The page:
Dedicated dog lover adopts two cats with feline immunodeficiency virus
Edgar, a cat with the feline immunodeficiency virus (FIV), was rescued as a kitten by the Humane Society of Greater Dayton (HSGD) from a hoarding case in April 2013. The staff and volunteers watched him grow up and loved him, but their resources were limited in properly caring for a cat positive for FIV long-term. The organization is a No More Homeless Pets Network partner, a group that shares the Best Friends no-kill philosophy, and as part of the coalition receives various types of support, including networking opportunities, that can produce unexpected results.
FIV cat's journey
The adoption coordinator of HSGD, Jessie Huart, is beyond committed. Her life passion was solidified during a general animal care internship at Best Friends in 2012. “My work with Best Friends has also been very beneficial for my job with the Humane Society of Greater Dayton,” says Jessie. With the help of No More Homeless Pets Network specialist Michelle Logan, Edgar was accepted into Best Friends. Michelle then networked with other Best Friends members to see if someone in Ohio could help transport him to the Sanctuary.
Best Friends member, dog lover, and dog agility trainer Crystal King, who lives in the area near HSGD, was already scheduled to visit the Sanctuary when she received Michelle’s email; she was happy to help.
Special cat takes a plane trip
The flight went without a hitch. Crystal marveled at what a calm traveling partner Edgar was. He didn’t make a peep on the plane. On the way from the airport to the Sanctuary, Crystal stopped at the store to get Edgar some toys, a collar and leash. The drive to Best Friends had Edgar riding shotgun, out of his carrier, and again, he just enjoyed the ride.
When they arrived at their Best Friends accommodations at 2 a.m., it was too late to drop off Edgar at the Cat Admissions building. Crystal had asked in advance for the housekeeping staff to lend her a litter box, so after she got Edgar settled in for the night, they spent more quality time together.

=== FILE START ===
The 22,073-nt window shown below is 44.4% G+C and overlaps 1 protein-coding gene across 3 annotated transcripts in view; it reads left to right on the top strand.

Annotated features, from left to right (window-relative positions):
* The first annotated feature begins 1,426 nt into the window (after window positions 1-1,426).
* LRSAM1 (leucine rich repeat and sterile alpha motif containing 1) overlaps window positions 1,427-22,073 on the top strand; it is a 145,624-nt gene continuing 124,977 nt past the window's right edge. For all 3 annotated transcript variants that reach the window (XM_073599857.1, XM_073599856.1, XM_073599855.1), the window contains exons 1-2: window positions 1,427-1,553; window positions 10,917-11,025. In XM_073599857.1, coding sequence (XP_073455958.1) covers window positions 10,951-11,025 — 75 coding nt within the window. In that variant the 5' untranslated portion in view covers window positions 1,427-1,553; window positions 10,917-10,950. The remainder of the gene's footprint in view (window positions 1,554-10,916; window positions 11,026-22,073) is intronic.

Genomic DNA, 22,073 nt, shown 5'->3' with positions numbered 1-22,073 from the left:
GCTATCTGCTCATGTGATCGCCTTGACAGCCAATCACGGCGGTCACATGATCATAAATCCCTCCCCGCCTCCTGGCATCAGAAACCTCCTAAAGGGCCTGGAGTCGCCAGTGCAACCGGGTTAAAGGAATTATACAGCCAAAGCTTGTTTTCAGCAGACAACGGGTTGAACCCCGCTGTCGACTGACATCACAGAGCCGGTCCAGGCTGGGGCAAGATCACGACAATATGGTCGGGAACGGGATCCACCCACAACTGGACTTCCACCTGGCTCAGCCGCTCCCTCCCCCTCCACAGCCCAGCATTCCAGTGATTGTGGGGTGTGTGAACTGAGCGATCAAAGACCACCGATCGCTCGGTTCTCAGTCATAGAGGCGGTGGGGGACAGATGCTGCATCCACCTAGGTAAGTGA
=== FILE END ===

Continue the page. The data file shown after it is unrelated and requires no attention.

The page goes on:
Learning about the feline immunodeficiency virus
Crystal got Edgar where he needed to go the next day and then jumped in to volunteer as planned. While volunteering at Cat World, she attended an FIV presentation to learn more about Edgar’s disease and met some 18-year-old Sanctuary residents positive for FIV, which proved that they could lead long, healthy lives. That sealed the deal. Crystal decided she would adopt Edgar. So, after a short vacation to the Sanctuary, he flew home with Crystal to join her pack of Shetland sheepdogs.
Adopting a second FIV kitty
After they returned home, Crystal found out there was a second cat positive for FIV, Salem, at HSGD who also needed a home. She started networking for Salem, and then thought, “Why not?” Now Salem has also joined the King family, where educating others about FIV is one of their greatest goals.
“While we like busting the FIV myths and educating people, the real gift is living with Edgar and Salem,” says Crystal. “We couldn’t be happier with them – they’ve transitioned so well into our home. Edgar thinks he’s a dog, and comes and sits with the Shelties during treat time. They’ve added more joy and love to our home.”
Find out more about FIV, and help spread the word about what great pets cats positive for FIV can make.
For more ways you can help homeless pets in your area, click here to find a No More Homeless Pets Network partner.
Photos by Bill Franz and Crystal King